To truly embody a character requires the actor to see and experience the world from that character’s perspective. Discovering a connection to character takes detective work, personal reflection and an embracing of the journey. Aside from spontaneous discoveries within rehearsal, another method of creating character is the Character Monologue Project.
Although there is no live stage production in 2020 due the COVID-19 pandemic, the character project was assigned prior to the cancellation of the play. Yet, rather than suddenly calling off this endeavor, we as a performing arts team all felt the need and want to continue with the character exploration. At some level, it is to honor the play and tradition at our school, and maybe even just as importantly, it is honoring the process of finding humanity and depth within these broad archetypal characters.
Theatre allows us a gateway into the human experience, no matter what characters we’re playing, and when we reflect on what makes a character act or respond, we discover important aspects of ourselves in the process. It is disappointing to not be able to perform the Ramayana before live audiences, yet students in this particular project continued their important work of finding empathy, while employing their vibrant imaginations and creativities.
To embark on the character study, middle and high school students read the ENTIRE script including songs to discover context: situation, time, place, and relationships. They search for a character’s goals and dreams, as well as conflicts and issues. Yet, what happens if in the script or libretto there aren’t enough details regarding the character’s journey? With this project, students have opportunity to create a character’s backstory, from family origins, to desperate needs and formidable conflicts. In life, we want everything easily achievable. Ironically, in theatre, we want just the opposite. We foster conflict. The journey must be difficult, the obstacles formidable.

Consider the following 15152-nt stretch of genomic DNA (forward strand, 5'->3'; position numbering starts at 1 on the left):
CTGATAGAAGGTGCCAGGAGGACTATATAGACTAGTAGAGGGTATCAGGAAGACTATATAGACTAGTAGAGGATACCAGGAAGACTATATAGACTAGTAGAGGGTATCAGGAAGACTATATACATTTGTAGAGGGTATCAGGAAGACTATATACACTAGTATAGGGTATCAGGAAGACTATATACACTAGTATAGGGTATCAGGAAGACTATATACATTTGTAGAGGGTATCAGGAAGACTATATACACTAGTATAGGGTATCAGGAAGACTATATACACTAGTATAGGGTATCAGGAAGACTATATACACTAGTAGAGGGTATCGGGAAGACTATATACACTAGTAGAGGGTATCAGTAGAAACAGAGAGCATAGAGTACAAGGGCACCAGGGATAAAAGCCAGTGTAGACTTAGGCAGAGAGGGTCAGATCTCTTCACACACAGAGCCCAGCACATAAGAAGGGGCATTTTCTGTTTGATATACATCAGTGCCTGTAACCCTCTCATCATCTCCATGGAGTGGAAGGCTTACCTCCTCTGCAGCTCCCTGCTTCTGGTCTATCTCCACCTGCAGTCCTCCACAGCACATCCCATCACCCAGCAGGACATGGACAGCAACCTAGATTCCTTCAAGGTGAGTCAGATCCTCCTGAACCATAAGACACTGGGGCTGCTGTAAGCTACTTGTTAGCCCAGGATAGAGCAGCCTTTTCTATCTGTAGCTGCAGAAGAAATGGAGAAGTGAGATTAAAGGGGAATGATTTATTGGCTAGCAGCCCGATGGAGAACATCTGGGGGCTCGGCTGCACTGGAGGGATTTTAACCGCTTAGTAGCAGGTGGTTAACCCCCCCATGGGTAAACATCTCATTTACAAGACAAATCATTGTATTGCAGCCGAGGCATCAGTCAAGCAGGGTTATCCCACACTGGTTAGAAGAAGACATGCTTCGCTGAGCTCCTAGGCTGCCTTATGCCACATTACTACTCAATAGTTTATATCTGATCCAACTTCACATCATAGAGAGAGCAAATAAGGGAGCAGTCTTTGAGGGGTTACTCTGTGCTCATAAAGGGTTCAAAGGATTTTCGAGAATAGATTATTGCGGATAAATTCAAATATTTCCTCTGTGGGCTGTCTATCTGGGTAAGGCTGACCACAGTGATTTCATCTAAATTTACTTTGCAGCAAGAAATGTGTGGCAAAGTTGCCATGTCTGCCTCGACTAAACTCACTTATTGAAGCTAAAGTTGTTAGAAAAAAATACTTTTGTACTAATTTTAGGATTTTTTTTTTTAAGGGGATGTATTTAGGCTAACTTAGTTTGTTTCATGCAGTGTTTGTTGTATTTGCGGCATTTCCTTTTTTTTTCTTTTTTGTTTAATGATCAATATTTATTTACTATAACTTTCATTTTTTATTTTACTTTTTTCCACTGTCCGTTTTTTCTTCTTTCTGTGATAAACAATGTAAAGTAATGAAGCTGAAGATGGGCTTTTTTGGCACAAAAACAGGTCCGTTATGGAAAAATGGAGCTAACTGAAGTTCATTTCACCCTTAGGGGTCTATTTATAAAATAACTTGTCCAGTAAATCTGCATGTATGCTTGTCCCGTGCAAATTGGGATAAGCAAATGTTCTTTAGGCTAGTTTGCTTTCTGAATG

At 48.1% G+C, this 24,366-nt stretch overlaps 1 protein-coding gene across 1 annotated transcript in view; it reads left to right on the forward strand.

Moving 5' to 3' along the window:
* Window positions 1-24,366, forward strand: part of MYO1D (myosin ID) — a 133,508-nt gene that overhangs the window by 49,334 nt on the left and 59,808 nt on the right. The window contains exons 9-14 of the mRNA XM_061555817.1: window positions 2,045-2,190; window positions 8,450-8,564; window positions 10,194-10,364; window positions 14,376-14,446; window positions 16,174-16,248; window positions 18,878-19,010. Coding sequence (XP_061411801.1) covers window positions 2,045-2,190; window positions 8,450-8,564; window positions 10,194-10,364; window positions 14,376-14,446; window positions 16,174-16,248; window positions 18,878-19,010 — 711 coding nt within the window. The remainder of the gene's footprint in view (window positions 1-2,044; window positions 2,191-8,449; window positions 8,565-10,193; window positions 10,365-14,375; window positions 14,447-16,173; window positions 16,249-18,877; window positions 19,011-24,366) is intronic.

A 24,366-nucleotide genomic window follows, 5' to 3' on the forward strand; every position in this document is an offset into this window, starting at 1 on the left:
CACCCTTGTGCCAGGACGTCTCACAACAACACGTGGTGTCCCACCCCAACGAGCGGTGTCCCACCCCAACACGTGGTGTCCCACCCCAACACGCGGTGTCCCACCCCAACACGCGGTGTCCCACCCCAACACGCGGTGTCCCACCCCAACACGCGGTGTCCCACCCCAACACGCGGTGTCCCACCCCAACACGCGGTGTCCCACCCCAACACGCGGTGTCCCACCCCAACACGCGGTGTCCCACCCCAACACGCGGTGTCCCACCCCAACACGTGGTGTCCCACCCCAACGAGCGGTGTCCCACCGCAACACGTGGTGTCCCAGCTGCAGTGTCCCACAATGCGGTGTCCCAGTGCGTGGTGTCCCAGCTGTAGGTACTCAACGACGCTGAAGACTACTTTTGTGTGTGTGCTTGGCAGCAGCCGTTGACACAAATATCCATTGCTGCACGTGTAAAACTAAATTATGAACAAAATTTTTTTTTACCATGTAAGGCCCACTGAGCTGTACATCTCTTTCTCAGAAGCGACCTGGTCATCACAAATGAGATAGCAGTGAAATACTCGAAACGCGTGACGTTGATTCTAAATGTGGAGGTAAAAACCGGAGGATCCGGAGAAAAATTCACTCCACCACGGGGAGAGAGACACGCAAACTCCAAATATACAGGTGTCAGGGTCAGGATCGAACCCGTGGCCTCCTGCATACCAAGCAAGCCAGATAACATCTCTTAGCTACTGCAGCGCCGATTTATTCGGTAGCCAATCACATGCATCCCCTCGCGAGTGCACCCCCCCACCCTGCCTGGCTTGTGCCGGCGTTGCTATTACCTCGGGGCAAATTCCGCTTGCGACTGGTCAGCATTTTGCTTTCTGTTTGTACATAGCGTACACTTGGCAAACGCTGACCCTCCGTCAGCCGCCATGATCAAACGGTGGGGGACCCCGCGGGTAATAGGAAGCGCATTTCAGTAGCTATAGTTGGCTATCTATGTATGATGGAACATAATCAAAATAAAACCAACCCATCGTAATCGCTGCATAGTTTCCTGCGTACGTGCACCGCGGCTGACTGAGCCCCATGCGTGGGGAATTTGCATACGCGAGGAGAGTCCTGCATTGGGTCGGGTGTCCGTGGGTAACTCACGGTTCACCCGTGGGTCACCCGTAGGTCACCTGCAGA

Writing from the character’s perspective, the monologue incorporates the other established characters and important events from the play, as well as revealing the personal struggles and issues of the portrayed character. Students are encouraged to play with a surprising point of view, a haunting vulnerability, or a burning question or confrontation.
Students also create an artistic project to accompany the monologue. The projects range from portraits or depictions to metaphorical representation. A short writing accompanies the art revealing connection between art and the character.
The character monologue is simply one aspect of the complex, fluid and dynamic journey of characterization. Actors know that it is in community and interaction with other performers that the true formation of character occurs. Our discoveries and unpeeling of the layers of our created persona continues through the last performance.
By Sampad Kachuck, director of the MMS theatre arts program
Contact: Leigh Ann Clifton, director of marketing & communications,
Nestled among the redwoods on 375 acres, Mount Madonna School (MMS) is a community of learners dedicated to creative, intellectual, and ethical growth. MMS supports its students in becoming caring, self-aware, discerning and articulate individuals; and believe a fulfilling life includes personal accomplishments, meaningful relationships and service to society. The CAIS and WASC accredited program emphasizes academic excellence, creative self-expression and positive character development. Located on Summit Road between Gilroy and Watsonville. Founded in 1979.